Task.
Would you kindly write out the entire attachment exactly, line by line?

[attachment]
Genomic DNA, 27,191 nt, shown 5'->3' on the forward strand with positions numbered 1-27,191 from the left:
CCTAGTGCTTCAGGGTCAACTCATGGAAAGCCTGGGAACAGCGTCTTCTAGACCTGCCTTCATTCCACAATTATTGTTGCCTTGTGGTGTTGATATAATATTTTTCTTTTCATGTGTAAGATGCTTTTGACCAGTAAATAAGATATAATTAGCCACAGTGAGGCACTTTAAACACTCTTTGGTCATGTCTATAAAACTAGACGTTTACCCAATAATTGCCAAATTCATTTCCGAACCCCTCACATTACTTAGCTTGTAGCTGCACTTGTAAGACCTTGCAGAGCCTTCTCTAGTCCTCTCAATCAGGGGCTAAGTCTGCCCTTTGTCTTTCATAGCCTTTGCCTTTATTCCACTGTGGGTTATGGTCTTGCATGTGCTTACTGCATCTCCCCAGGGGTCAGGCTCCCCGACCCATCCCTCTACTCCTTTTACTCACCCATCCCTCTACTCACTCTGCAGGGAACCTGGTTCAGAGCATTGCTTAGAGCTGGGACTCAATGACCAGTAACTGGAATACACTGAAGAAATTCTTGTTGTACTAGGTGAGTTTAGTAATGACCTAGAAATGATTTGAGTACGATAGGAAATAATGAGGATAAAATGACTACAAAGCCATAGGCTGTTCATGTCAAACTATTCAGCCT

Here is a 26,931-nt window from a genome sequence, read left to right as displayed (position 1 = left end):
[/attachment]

Genomic DNA, 27,191 nt, shown 5'->3' on the forward strand with positions numbered 1-27,191 from the left:
CCTAGTGCTTCAGGGTCAACTCATGGAAAGCCTGGGAACAGCGTCTTCTAGACCTGCCTTCATTCCACAATTATTGTTGCCTTGTGGTGTTGATATAATATTTTTCTTTTCATGTGTAAGATGCTTTTGACCAGTAAATAAGATATAATTAGCCACAGTGAGGCACTTTAAACACTCTTTGGTCATGTCTATAAAACTAGACGTTTACCCAATAATTGCCAAATTCATTTCCGAACCCCTCACATTACTTAGCTTGTAGCTGCACTTGTAAGACCTTGCAGAGCCTTCTCTAGTCCTCTCAATCAGGGGCTAAGTCTGCCCTTTGTCTTTCATAGCCTTTGCCTTTATTCCACTGTGGGTTATGGTCTTGCATGTGCTTACTGCATCTCCCCAGGGGTCAGGCTCCCCGACCCATCCCTCTACTCCTTTTACTCACCCATCCCTCTACTCACTCTGCAGGGAACCTGGTTCAGAGCATTGCTTAGAGCTGGGACTCAATGACCAGTAACTGGAATACACTGAAGAAATTCTTGTTGTACTAGGTGAGTTTAGTAATGACCTAGAAATGATTTGAGTACGATAGGAAATAATGAGGATAAAATGACTACAAAGCCATAGGCTGTTCATGTCAAACTATTCAGCCT

Here is a 26,931-nt window from a genome sequence, read left to right as displayed (position 1 = left end):